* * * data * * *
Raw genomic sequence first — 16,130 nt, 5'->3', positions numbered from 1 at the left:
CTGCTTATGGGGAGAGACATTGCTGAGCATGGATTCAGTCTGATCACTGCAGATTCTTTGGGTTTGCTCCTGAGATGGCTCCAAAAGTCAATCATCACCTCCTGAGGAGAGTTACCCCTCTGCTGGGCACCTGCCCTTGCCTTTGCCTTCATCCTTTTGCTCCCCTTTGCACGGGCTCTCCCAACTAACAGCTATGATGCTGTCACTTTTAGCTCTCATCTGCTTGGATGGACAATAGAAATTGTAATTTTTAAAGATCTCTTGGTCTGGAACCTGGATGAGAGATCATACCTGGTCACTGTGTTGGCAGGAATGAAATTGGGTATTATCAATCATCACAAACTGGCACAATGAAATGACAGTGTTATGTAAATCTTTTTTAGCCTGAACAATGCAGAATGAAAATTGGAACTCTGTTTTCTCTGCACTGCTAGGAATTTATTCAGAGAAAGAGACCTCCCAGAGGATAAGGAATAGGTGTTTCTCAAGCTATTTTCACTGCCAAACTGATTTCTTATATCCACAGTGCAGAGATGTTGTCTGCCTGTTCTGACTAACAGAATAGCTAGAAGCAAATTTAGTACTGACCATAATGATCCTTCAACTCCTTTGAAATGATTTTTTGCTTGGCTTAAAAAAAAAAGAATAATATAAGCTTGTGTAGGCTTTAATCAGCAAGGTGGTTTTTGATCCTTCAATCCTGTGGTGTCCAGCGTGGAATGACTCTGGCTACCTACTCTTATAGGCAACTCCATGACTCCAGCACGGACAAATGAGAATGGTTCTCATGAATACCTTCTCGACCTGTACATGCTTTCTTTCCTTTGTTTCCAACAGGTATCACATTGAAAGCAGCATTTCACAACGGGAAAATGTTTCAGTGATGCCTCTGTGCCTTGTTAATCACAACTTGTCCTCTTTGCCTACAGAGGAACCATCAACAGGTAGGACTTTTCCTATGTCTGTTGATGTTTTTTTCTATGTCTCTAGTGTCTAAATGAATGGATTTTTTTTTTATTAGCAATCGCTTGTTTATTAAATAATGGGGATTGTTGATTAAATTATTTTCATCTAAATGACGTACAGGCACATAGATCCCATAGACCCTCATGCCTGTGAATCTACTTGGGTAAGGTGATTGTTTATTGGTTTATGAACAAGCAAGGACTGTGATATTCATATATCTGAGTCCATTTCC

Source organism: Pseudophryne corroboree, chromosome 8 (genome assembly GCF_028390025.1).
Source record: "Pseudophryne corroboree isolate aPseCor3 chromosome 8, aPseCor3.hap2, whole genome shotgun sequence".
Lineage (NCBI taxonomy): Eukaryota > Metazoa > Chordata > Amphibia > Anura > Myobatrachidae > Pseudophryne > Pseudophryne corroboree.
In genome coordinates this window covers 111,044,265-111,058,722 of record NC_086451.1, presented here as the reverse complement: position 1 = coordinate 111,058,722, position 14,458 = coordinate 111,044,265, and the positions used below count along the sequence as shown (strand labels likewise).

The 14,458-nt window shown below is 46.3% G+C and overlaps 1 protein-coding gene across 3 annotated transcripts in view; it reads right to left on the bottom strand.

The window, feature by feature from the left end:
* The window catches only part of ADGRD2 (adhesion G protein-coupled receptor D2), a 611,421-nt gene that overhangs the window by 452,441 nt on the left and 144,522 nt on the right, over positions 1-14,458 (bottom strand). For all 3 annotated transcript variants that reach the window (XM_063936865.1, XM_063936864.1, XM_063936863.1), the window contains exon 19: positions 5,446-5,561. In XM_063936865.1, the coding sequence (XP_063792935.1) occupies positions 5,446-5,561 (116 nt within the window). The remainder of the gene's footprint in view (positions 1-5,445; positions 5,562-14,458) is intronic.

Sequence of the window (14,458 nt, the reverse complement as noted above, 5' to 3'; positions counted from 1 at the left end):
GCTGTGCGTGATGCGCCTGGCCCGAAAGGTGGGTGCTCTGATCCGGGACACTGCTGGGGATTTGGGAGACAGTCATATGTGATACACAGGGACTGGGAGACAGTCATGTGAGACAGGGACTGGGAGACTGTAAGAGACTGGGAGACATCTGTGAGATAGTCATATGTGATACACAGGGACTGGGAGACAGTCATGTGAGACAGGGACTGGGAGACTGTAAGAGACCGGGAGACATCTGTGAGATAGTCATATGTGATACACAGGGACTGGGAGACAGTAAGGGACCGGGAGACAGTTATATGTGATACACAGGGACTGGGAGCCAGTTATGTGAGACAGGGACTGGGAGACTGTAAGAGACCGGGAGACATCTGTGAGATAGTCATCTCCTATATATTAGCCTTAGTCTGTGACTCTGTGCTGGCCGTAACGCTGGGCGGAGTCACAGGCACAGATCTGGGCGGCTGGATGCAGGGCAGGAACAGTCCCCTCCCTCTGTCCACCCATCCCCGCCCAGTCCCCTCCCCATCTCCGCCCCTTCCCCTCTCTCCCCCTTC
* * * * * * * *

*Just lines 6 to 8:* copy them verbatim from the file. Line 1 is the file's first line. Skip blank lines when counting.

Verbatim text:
In genome coordinates this window covers 111,044,265-111,058,722 of record NC_086451.1, presented here as the reverse complement: position 1 = coordinate 111,058,722, position 14,458 = coordinate 111,044,265, and the positions used below count along the sequence as shown (strand labels likewise).

The 14,458-nt window shown below is 46.3% G+C and overlaps 1 protein-coding gene across 3 annotated transcripts in view; it reads right to left on the bottom strand.

The window, feature by feature from the left end: